We get in there. They tell me when I feel a contraction, I should take a deep breath, blow it out, take another one right away, hold it and push. So I feel some pressure again and say “I think I’m having a contraction?” One of the nurses feels my belly and tells me I am. I honestly had no idea. I do the breathing and pushing thing. They tell me to stop pushing because they need to wait for the special care nursery folks to be set up. So we hang out for a few minutes and then it is more of the same. Pushing wasn’t painful. The hard part was holding the breath to push and then taking another deep breath to do it again. I just wanted to breathe and pause between breaths. So I said a couple of times “I can’t do this.” But I didn’t mean from pain perspective, but from a needing to relax and breathe. I felt like the pushing wasn’t doing anything. Remember that I had been weak and laying in bed for about 17 hours at this time.
I don’t remember if there were 3 or 4 contractions for pushing, but the whole thing lasted 8 minutes or so. And then he was here. Flailing around his arms and legs. Screaming. It was such a great sound and so reassuring with a premie. So they take him to the adjoining room where special nursery assessed him while I work on the placenta. They bring him back in so we can hold him and get some photos and then whisk him away. He was 4 lbs, 13 oz, 18 inches long and born at 12:43 am. He made it to 35w1d…..barely.
So my labor was very strange. I never felt contractions. There was no pattern where things were getting closer together or more painful. I basically was a groggy mess because of the drugs. I had a 10 minute period where I felt some really intense pressure (even that wasn’t constant though) and worked from 8 minutes to push him out. So word on the street is that I had some fabulous, easy labor. Yes, I had a pain free labor. But just to be clear, it sucked. I would have preferred more pain and less intervention, less feeling miserable. Of course it was worth it and I’m so grateful we had the care and direction we did.
Was it all the drugs and meds that made me react this way? Probably not. The nurses, doc and doula said they’ve never seen anyone have a labor like this. They said they’ve seen other people on pitcoin and mag go through typical labors. Was it the LEEP procedure I had done? This can cause scar tissue on the cervix and make it harder to dilate, so maybe I just popped in an instant. Or was it just me? That is what people seem to think. This is now the third time I’ve gone through something that is painful for most folks and not me. Each time, the drugs knock me on my rear, but the pain is fine. And it isn’t like I feel the pain and say “oh, I must rise above this!” I just don’t feel it. The doula wondered what would have happened if I hadn’t been sick and already been in the hospital. If I had been laboring at home and things never seemed to progress, would I have made it to the hospital in time?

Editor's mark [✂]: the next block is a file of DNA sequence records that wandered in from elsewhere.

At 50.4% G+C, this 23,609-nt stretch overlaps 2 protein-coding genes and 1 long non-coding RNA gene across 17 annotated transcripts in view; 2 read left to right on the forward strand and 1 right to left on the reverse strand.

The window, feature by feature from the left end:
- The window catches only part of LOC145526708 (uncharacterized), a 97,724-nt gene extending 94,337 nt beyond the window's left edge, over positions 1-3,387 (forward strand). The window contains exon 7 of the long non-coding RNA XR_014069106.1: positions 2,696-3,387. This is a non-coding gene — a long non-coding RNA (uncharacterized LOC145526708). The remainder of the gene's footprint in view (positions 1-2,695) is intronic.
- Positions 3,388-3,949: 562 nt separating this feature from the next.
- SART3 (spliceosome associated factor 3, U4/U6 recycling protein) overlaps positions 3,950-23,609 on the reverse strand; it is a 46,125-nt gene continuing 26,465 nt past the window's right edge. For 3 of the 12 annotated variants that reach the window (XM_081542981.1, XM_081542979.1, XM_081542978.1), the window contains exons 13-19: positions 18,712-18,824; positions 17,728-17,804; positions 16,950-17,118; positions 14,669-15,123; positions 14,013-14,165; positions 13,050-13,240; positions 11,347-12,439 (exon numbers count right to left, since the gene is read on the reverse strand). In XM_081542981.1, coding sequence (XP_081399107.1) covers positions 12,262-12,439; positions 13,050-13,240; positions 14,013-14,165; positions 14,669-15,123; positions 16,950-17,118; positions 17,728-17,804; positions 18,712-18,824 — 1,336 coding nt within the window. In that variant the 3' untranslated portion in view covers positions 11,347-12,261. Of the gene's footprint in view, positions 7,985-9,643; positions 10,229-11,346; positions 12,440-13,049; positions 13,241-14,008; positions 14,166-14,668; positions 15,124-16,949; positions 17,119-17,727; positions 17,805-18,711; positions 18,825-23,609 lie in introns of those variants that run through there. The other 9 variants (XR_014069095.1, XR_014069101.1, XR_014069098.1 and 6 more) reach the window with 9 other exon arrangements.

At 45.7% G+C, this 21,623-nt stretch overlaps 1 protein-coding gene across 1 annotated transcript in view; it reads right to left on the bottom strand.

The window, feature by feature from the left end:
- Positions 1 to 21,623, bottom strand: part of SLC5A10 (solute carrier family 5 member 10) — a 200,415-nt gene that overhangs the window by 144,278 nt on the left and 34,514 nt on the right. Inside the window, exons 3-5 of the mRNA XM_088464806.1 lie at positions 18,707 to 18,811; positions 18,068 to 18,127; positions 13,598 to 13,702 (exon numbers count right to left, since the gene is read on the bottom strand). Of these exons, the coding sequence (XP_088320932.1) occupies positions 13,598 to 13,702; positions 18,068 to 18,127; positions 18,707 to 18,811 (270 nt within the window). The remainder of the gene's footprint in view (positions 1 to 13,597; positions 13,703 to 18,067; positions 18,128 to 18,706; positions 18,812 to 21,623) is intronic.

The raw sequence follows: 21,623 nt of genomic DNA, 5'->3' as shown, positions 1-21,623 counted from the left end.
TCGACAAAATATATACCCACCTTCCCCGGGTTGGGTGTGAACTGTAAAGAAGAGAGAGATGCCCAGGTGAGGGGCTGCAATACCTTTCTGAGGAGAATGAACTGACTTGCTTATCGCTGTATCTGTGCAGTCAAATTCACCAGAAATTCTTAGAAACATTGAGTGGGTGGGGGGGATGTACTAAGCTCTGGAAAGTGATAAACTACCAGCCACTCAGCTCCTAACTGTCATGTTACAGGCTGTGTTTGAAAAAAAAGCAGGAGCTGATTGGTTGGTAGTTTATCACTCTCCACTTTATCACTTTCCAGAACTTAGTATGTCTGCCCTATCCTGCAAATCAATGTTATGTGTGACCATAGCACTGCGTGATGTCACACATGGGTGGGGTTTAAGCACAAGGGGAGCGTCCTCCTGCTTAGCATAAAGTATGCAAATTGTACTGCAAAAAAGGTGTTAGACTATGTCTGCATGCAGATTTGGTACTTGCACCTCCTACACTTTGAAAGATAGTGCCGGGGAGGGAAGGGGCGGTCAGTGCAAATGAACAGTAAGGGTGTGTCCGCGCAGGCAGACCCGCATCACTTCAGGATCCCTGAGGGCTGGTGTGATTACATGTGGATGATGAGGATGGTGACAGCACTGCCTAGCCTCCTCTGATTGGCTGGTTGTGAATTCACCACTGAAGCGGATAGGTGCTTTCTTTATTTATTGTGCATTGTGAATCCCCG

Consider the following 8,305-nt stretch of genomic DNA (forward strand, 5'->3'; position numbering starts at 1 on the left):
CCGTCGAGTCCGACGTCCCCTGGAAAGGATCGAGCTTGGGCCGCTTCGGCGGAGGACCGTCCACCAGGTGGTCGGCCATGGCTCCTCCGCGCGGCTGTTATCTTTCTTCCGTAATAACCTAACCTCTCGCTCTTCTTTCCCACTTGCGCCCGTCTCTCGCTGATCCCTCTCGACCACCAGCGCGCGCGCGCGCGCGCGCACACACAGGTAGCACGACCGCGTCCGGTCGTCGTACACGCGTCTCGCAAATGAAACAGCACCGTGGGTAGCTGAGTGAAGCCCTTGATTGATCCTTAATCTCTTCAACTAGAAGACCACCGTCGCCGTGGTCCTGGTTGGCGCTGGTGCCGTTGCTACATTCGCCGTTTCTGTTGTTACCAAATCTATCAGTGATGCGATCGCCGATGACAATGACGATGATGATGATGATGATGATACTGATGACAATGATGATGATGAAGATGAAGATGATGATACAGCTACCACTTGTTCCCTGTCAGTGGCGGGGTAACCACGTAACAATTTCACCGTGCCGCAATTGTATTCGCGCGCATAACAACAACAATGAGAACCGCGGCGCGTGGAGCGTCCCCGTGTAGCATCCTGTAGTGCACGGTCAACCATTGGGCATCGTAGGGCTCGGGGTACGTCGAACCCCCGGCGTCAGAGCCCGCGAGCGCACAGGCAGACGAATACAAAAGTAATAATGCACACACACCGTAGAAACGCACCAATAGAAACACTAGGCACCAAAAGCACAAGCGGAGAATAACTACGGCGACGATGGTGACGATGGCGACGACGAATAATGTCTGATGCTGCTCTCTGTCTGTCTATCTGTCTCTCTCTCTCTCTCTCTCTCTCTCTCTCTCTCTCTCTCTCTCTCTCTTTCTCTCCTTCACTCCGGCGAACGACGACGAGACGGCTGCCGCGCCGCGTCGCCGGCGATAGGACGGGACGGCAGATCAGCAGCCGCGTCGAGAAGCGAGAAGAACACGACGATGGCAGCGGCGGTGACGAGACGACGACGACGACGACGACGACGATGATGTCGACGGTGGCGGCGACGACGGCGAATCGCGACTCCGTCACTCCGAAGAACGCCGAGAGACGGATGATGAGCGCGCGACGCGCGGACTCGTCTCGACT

Later that morning, our little guy was transferred to NICU at the children’s hospital. Luckily our hospital was across the street and there was a tunnel connecting them. They also have cameras set up in the NICU so you can see your baby on the tv in your room. He needed extra support, primarily with breathing, but was just transferred back to the special care nursery and all the tubes and IVs have been removed. YEA!!!! Now he’s considered a “feeder/grower”, so we just need to get him used to breast and bottle feeding so he can come home. I have a feeling I’ll be spending even more time at the hospital now that we’ll be trying to breast feed….and it will be awesome!
I’ll write more about the NICU later. I wish he hadn’t needed it, but it was an amazing experience!